RSA: The Great Big Security Meat Market

Reporter’s Notebook: The more I have time to reflect on this year’s RSA conference, the more I come to think of it as a big meat market. Sure, the bigger companies are showing up to tout their wares, but there was also a whole lot of checking out of smaller vendors going on.

This practice, of course, played well to a keynote offered by Art Coviello, executive vice president for RSA. Coviello should know; EMC bagged
RSA last year.

Citing the increasing integration of IT security products with nuts-and-bolts IT infrastructure, Coviello predicted “an end to the standalone security industry within two to three years with the exception of a few innovative startups.”

Coviello’s claim dripped with irony and screamed for context. Understand this is a man who spent several years hosting his company’s conference, talking about how important security providers are in the grand scheme of IT.

Funny thing is, security providers got so important that the EMC’s, IBM’s
and BT’s (Counterpane) of the world felt they had to buy them.

This, of course, begs the question: what has RSA become but one big meat market for hungry IT vendors looking to gobble up security providers?

In an interview after the show, Coviello told me his prediction had elicited some interesting questions.

“Somebody asked if this trend means this is the end of the RSA conference. I
said ‘no, you’ll have the innovative startups and infrastructure vendors
still going to the conference,'” he said. “But at some level, a lot of those innovative
startups will be outsourced R&D for the infrastructure companies that need to cobble up those technologies to the extent they haven’t developed them themselves.”

The takeaway? IT security is red-hot. Indeed, Coviello told me some 360 exhibitors came to strut their stuff at the show, roughly 60 to 80 more than last year.

So why is, as Coviello explained in his keynote, integrating security into products becoming the norm for IT infrastructure vendors?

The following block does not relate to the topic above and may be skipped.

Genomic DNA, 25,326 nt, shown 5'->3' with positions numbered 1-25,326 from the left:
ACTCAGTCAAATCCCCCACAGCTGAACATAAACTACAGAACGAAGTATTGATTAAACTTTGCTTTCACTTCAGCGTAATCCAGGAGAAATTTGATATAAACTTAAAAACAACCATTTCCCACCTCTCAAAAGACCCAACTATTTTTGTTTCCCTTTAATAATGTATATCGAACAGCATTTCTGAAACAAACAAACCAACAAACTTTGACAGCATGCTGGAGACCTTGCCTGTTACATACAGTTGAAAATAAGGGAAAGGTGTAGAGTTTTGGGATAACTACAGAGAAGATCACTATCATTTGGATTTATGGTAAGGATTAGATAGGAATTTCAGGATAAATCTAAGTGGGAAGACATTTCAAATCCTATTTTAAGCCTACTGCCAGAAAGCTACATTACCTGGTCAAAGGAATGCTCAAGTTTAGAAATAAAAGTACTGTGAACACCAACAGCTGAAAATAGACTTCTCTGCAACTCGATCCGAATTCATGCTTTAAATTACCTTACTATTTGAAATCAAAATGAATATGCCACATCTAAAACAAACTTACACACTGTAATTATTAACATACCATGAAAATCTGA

The bottom line is sophisticated crimeware has CSOs and CIOs scared stiff. Having security built directly into the products may provide some piece of mind for enterprises worried about highly-targeted phishing, identity fraud and social engineering attacks.

Or, at least it provides the illusion of safety. Like throwing the extra wood brace on the cabin door to keep out a one-ton grizzly bear who hasn’t eaten in weeks.

Because these days, cybercrime is propelled by profit. And we must never underestimate what people with a little knowledge might do for money. Coviello cited an IDC study that pegs the black market for procuring fraudulent identity is hurtling toward $1 billion.

One billion clams just for the identities? Ladies and gentleman, please board your life boats. This Titanic we call the Internet is going down.

But seriously, Coviello believes that if companies don’t become more strategically relevant to their customers they risk being commoditized out of the business.

Fair enough. But I’m not playing Nostradamus today.

Wouldn’t want to suggest that Symantec could use Watchfire or SPI Dynamics for some application scanning or even that RSA should buy a data leakage prevention provider like Ingrian Networks or Vormetric.

But Coviello did say publicly that RSA sees great value in data leakage prevention (no argument here) and will fill the gap in its platform with a buy or build.

Build?! Who does that anymore?!? Why build it when there are all these cool companies out there to pick up? To Art, I say buy a vendor or two, or three,
and help fulfill your latest RSA prediction.

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